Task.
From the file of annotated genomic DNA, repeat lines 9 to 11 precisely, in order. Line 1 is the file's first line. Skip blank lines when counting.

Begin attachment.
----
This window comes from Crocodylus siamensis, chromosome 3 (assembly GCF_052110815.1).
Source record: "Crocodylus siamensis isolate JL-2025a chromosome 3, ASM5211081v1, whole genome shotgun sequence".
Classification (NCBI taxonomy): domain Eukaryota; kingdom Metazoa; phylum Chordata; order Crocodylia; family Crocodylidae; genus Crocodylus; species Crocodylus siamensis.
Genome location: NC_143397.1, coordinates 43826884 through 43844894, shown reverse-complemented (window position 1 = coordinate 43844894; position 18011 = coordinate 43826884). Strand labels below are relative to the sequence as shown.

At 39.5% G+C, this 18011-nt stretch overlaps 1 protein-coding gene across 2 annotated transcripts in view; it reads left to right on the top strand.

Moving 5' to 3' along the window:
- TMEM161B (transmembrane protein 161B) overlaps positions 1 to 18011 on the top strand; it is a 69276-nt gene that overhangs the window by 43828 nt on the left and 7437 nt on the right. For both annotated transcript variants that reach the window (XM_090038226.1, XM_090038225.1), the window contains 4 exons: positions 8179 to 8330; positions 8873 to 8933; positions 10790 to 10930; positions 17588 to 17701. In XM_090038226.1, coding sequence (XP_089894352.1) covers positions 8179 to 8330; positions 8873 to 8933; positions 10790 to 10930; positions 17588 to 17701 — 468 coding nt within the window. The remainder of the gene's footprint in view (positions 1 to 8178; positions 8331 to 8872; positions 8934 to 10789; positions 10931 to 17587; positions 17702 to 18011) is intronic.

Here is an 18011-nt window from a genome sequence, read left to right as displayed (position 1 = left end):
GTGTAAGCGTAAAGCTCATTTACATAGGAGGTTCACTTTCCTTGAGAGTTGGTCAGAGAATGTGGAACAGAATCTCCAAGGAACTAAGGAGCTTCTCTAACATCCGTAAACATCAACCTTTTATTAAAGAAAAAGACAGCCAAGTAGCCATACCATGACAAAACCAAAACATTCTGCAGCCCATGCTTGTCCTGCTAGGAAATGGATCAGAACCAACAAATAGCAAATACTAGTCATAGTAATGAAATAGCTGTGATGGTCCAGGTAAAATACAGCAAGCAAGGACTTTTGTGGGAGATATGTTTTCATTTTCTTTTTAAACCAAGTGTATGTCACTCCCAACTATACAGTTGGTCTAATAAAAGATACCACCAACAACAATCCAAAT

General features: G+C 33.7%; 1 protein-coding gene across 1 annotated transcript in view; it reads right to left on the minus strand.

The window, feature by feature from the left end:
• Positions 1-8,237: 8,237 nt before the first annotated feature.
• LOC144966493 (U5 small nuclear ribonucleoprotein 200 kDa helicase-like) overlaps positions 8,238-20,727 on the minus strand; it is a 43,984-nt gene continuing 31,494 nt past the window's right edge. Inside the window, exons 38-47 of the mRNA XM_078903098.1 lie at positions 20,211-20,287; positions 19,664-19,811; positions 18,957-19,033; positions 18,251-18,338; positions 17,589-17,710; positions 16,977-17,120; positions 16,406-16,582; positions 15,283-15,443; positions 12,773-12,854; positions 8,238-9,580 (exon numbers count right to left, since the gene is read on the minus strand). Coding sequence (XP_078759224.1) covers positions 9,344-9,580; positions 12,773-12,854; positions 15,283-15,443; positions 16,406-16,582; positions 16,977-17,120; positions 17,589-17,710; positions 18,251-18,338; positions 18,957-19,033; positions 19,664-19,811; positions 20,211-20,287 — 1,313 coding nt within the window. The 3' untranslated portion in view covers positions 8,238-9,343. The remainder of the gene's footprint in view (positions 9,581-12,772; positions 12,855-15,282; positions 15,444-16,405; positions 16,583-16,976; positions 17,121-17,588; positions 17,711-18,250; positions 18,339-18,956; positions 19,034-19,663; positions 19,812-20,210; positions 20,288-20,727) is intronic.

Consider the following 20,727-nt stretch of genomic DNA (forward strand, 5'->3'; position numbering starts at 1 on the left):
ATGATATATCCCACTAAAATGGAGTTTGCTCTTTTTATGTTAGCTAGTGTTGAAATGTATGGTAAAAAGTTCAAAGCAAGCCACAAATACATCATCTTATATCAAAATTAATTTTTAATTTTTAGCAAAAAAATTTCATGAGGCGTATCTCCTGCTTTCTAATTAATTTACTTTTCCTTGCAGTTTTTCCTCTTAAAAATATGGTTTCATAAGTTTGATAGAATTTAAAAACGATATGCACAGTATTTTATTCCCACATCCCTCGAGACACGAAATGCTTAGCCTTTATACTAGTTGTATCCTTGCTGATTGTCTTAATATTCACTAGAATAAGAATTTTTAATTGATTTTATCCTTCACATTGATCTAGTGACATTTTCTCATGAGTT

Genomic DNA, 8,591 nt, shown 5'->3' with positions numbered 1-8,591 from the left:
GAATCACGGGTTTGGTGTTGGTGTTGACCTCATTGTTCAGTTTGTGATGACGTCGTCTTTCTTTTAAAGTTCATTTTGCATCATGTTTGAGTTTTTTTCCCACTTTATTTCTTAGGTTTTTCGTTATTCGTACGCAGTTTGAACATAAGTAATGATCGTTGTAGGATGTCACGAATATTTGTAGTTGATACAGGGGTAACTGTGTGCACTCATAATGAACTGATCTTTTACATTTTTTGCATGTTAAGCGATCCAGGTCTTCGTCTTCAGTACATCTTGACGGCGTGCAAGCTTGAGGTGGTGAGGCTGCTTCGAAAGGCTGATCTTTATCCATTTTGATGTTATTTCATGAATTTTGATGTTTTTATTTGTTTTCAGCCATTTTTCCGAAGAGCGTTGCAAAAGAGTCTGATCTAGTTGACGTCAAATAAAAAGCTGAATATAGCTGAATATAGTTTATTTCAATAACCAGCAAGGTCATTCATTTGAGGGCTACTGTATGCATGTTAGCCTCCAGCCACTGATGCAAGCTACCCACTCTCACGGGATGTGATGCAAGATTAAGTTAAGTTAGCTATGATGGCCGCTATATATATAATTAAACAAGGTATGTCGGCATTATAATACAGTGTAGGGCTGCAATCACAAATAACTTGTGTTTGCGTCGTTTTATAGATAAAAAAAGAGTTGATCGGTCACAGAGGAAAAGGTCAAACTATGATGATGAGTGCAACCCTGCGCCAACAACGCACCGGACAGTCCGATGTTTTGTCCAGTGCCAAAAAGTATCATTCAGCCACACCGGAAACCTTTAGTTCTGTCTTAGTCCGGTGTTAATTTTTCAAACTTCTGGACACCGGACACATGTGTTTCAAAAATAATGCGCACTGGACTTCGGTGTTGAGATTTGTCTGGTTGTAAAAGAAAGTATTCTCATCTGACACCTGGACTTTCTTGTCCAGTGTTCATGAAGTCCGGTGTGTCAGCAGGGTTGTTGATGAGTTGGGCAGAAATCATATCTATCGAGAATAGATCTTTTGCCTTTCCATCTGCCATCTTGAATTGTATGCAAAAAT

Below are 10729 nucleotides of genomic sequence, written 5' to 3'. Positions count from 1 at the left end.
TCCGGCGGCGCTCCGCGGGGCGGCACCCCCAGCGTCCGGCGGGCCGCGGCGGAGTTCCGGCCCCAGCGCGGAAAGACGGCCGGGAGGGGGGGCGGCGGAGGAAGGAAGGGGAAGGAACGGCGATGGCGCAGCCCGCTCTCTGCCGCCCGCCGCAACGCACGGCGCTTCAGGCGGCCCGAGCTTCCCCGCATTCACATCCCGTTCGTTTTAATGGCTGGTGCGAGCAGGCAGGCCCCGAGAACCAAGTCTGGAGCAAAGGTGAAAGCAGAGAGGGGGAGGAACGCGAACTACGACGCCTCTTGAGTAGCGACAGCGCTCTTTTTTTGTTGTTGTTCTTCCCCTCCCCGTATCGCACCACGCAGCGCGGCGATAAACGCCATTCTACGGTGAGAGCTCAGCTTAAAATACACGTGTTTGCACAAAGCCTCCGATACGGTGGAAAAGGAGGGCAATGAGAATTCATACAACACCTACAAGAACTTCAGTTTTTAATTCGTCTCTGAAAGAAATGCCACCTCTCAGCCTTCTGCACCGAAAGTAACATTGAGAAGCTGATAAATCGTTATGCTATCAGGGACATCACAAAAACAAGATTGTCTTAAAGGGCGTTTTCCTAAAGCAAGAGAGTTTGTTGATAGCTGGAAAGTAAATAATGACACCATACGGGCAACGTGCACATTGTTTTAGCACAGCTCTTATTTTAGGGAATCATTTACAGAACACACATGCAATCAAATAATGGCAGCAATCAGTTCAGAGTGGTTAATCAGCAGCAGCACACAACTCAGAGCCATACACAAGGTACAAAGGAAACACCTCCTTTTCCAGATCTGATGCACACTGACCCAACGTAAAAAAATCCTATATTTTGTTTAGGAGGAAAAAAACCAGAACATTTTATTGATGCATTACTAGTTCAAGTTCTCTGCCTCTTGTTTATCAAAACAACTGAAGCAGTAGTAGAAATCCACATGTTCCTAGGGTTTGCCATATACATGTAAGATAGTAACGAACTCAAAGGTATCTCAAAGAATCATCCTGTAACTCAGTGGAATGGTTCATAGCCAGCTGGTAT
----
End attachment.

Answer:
GTGTAAGCGTAAAGCTCATTTACATAGGAGGTTCACTTTCCTTGAGAGTTGGTCAGAGAATGTGGAACAGAATCTCCAAGGAACTAAGGAGCTTCTCTAACATCCGTAAACATCAACCTTTTATTAAAGAAAAAGACAGCCAAGTAGCCATACCATGACAAAACCAAAACATTCTGCAGCCCATGCTTGTCCTGCTAGGAAATGGATCAGAACCAACAAATAGCAAATACTAGTCATAGTAATGAAATAGCTGTGATGGTCCAGGTAAAATACAGCAAGCAAGGACTTTTGTGGGAGATATGTTTTCATTTTCTTTTTAAACCAAGTGTATGTCACTCCCAACTATACAGTTGGTCTAATAAAAGATACCACCAACAACAATCCAAAT

General features: G+C 33.7%; 1 protein-coding gene across 1 annotated transcript in view; it reads right to left on the minus strand.

The window, feature by feature from the left end: